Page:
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I'm looking at the quantum group $SU_q(2)$ (over ${\mathbb C}$) and can't see why it has no zero divisors. It's clear that $M_q(2)$, the quantum $2 \times 2$ matrices have no zero divisors, but I can't seem to see why/if this extends to the quotient over $det_q - 1$. I think one can argue it from the grading on $M_q(2)$, but that's just a guess.

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I'm not familiar with the definition of $SU_q(2)$, but there is some chance that the fact you ask about is related to the corresponding fact for the universal enveloping algebra $U\mathfrak{su}(2)$. For this algebra, the associated graded of the filtration by degree is a polynomial ring, which hence has no zero divisors. It is easy to see that this implies that $U\mathfrak{su}(2)$ itself has no zero divisors. – Matt E Sep 23 '10 at 21:58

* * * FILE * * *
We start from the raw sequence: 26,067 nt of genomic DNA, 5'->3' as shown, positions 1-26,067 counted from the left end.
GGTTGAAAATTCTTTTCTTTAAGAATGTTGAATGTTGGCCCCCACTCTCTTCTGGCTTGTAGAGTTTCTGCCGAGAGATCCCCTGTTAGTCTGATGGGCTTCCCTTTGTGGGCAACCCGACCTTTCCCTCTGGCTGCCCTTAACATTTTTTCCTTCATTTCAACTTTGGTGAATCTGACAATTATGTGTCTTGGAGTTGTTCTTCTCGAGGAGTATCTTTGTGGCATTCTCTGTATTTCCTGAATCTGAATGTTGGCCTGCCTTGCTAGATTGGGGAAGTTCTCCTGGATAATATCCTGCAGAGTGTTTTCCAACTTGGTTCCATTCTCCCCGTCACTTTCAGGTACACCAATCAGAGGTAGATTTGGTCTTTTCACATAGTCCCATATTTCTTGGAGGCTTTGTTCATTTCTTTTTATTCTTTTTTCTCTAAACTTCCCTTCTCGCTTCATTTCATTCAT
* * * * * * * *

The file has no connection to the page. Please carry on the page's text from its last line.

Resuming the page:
up vote 2 down vote accepted

The algebra can be constructed as an iterated Ore extension starting from the base field. By standard properties of such extensions, it is then a domain.

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I am curious, what is SU_q(2)? – BBischof Sep 25 '10 at 2:59
@BBishof, $SU_q(2)$ is a «quantum group» which can be seen as a deformation of the usual Lie group $SU(2)$. It is in fact a Hopf algebra, similar in form to the Hopf algebra of regular functions on the Lie group, but with both its multiplication and its comultiplication «deformed». The best way to see what all this means is to read the first few chapters of Christian Kassel's Quantum Groups book which extremely lucidly and uncomplicatedly introduce $SL_q(2)$, the corresponding object for the Lie group $SL(2)$. – Mariano Suárez-Alvarez Sep 25 '10 at 19:48

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